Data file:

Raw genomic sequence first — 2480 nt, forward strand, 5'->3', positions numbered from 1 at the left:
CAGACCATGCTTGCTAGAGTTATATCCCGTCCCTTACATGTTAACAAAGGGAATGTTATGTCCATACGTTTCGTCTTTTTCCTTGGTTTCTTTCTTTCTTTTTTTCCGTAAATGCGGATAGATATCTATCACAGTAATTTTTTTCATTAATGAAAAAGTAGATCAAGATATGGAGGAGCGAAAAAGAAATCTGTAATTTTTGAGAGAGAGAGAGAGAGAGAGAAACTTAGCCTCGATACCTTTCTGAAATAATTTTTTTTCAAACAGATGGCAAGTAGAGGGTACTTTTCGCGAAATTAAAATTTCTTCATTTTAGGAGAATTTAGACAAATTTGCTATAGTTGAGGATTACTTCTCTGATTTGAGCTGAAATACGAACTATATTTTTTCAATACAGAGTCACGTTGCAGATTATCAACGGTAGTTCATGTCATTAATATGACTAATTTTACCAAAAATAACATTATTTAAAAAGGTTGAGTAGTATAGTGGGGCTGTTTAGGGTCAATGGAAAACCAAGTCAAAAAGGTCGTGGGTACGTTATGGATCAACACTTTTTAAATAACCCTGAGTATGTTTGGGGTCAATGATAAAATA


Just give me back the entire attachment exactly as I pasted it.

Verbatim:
Raw genomic sequence first — 2480 nt, forward strand, 5'->3', positions numbered from 1 at the left:
CAGACCATGCTTGCTAGAGTTATATCCCGTCCCTTACATGTTAACAAAGGGAATGTTATGTCCATACGTTTCGTCTTTTTCCTTGGTTTCTTTCTTTCTTTTTTTCCGTAAATGCGGATAGATATCTATCACAGTAATTTTTTTCATTAATGAAAAAGTAGATCAAGATATGGAGGAGCGAAAAAGAAATCTGTAATTTTTGAGAGAGAGAGAGAGAGAGAGAAACTTAGCCTCGATACCTTTCTGAAATAATTTTTTTTCAAACAGATGGCAAGTAGAGGGTACTTTTCGCGAAATTAAAATTTCTTCATTTTAGGAGAATTTAGACAAATTTGCTATAGTTGAGGATTACTTCTCTGATTTGAGCTGAAATACGAACTATATTTTTTCAATACAGAGTCACGTTGCAGATTATCAACGGTAGTTCATGTCATTAATATGACTAATTTTACCAAAAATAACATTATTTAAAAAGGTTGAGTAGTATAGTGGGGCTGTTTAGGGTCAATGGAAAACCAAGTCAAAAAGGTCGTGGGTACGTTATGGATCAACACTTTTTAAATAACCCTGAGTATGTTTGGGGTCAATGATAAAATA